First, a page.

Listen very carefully because I lived the dream. Do not confuse a strong tennis player with natural athletic talent with the Pros in the top 70 in the world. They are prodigy players. There is a huge difference. Prodigy players not only have natural talent, but they are flat out extremely gifted for the sport of tennis. And with that natrural athletic ability, would excell in many other sports also. The "Prodigy" player is identified fairly early in age with a game plan for development by knowlegable tennis people and money behind them. Hear is the good news! 10 years old is not to old to get started and although you are in critical development age at 14, there is hope. You need to set realistic goals, and once they are achieved, move on to the next level. I palyed on the ATP tour myself and never pick up a racquet untill the age of 15. I earned a 4 year college scholarship at 24 and 4 MVP honors and a top 10 National Ranking by the time I was 28. I later became a rookie on the ATP Challenger series tour at the ripe old age of 31 and played aginst players in the top eighty in the world. All this was accomplished on my own and never a tennis lesson in my life! I've had many coaches see me play and say if I had started earlier with lessons, I could have been top 10 in the world. How's that for frustration! However, that was not the case for me. If you have the drive, focus, intelligence, and burning desire to win and succeed, you can do it. Hear is is the kicker, Tennis is and never was my favorite sport. I saw and opprotunity to get a free college education, it saved my parents college money, it fueled my compeitive drive, and the sky was the limit. I am 50 years old now have been a Tennis director/Head pro (28 years) at a Florida Club and lets face it, there are worse ways of making a living than what I do. If you want to be involved in tennis as a job, you don't have to be a tourning Tennis professional. You could train to be a teaching Pro, but it does take a love for the game. Don't give up on your goals and if I can help you out with advice or answer any questions you may have, please feel free to email me at Tprocurt@tampabay.rr.com. Good luck, Coach Curt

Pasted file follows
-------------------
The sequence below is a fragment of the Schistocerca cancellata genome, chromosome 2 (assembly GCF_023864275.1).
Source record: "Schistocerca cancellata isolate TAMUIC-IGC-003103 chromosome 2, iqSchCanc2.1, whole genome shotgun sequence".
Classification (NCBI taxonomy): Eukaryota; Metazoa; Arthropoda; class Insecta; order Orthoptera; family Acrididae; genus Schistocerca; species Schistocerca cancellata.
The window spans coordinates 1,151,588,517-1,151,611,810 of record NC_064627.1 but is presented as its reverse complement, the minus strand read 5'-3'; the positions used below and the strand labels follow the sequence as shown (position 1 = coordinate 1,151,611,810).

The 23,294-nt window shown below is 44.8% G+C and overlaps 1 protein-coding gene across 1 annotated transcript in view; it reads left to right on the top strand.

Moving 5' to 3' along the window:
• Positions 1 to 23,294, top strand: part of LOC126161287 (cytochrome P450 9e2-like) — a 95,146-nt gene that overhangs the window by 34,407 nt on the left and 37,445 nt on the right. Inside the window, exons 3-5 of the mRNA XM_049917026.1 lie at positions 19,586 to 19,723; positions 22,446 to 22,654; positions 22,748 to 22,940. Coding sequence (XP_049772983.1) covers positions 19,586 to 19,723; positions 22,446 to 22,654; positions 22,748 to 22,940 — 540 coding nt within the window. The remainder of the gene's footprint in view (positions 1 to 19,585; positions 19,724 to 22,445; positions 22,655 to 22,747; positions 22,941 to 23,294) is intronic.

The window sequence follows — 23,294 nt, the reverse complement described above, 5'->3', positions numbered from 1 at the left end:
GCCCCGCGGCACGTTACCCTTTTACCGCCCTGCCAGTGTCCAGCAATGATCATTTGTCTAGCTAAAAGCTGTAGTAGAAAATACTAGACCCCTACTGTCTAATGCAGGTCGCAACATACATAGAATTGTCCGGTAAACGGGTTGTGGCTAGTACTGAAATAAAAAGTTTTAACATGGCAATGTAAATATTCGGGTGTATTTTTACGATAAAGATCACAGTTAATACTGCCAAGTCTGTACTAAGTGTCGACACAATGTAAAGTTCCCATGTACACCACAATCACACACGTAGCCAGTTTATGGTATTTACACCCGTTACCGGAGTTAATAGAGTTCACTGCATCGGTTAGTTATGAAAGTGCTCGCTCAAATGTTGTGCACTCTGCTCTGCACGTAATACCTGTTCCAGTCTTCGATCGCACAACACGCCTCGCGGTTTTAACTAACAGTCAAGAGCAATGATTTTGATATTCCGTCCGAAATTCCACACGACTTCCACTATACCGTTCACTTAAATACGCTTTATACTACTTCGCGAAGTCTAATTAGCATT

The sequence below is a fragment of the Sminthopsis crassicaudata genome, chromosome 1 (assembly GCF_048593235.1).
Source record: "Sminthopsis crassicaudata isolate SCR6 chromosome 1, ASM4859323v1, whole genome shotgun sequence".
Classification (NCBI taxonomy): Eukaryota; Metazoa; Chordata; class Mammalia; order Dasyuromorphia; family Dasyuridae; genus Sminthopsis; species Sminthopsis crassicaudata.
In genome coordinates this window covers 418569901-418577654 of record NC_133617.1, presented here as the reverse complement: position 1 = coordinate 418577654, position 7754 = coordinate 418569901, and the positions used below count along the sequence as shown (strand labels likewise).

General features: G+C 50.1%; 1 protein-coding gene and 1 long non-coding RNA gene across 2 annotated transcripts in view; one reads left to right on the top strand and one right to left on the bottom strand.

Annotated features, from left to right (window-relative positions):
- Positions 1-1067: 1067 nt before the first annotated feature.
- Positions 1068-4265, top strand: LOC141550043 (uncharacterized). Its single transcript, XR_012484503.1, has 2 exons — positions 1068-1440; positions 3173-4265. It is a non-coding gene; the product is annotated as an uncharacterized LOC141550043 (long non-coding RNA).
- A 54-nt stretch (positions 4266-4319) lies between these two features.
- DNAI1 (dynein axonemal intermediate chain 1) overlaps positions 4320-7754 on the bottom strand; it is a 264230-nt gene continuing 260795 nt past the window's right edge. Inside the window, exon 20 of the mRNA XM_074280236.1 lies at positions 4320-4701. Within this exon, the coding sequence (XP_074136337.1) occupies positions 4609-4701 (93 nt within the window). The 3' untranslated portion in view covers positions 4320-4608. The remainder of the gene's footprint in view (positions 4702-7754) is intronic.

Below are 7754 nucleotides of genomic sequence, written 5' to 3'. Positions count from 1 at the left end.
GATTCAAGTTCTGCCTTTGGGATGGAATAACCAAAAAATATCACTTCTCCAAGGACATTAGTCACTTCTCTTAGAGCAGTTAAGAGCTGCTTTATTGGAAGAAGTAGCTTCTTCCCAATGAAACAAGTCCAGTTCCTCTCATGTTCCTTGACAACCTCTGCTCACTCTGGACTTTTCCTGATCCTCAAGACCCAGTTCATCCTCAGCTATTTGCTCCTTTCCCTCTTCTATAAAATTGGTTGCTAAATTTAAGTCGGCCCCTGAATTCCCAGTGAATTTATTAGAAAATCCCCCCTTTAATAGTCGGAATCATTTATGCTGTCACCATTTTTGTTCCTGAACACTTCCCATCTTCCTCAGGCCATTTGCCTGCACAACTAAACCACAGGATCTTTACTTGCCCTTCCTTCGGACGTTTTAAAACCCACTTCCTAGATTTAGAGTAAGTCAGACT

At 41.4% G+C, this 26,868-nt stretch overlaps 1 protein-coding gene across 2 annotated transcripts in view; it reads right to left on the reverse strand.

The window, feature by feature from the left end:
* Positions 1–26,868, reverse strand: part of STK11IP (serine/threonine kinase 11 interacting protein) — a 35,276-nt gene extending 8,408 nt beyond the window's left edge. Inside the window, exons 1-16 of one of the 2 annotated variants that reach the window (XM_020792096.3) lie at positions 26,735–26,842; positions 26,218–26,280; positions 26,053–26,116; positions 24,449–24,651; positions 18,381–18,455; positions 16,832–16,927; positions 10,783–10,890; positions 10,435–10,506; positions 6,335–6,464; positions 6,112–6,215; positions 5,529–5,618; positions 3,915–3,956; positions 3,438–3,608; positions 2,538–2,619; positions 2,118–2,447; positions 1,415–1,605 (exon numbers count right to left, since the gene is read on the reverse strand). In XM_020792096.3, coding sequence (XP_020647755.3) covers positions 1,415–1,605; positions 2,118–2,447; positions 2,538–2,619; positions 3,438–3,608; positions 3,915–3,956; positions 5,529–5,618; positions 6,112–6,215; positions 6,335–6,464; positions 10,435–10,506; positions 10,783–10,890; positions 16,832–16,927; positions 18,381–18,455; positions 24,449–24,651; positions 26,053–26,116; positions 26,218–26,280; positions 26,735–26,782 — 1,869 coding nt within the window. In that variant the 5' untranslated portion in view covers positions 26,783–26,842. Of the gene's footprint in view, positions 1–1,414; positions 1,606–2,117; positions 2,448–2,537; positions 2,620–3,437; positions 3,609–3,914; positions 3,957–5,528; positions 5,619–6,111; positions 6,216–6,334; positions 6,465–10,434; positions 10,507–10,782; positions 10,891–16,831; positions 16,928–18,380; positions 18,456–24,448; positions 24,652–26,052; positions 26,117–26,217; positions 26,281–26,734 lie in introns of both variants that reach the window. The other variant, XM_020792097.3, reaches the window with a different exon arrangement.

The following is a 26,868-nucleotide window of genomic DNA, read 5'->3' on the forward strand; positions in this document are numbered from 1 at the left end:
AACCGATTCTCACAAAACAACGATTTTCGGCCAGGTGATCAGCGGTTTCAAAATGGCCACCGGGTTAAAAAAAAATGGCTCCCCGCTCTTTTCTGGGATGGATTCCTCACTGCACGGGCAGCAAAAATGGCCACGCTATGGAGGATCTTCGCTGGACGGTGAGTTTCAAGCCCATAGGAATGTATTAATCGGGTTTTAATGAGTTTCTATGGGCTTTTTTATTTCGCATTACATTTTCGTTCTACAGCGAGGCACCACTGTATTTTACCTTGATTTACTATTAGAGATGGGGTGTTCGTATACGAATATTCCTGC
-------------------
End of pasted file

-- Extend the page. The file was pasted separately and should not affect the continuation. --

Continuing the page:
Last edited by Tprocurt; 01-13-2006 at 04:31 PM.

  13. #13
    It's never to late to play a sport. Im 16 and I started getting into tennis, Im not the best player, Im been playing for a week and Im still learning this game. I think tennis is a great sport. I think the game is about been flexible and quick mind. Just practise and eventually you will get better.

  14. #14
    Unregistered Guest

    hm

    yeah i knwo im kind of repeating the same thign as everyone here, but i also agree, i think if you have the quickness and agility you can play tennis, but thats my personal oppinion. Sure you need strokes and serves and what not, but if you can get to the hard ot get balls and return them then.. yeah.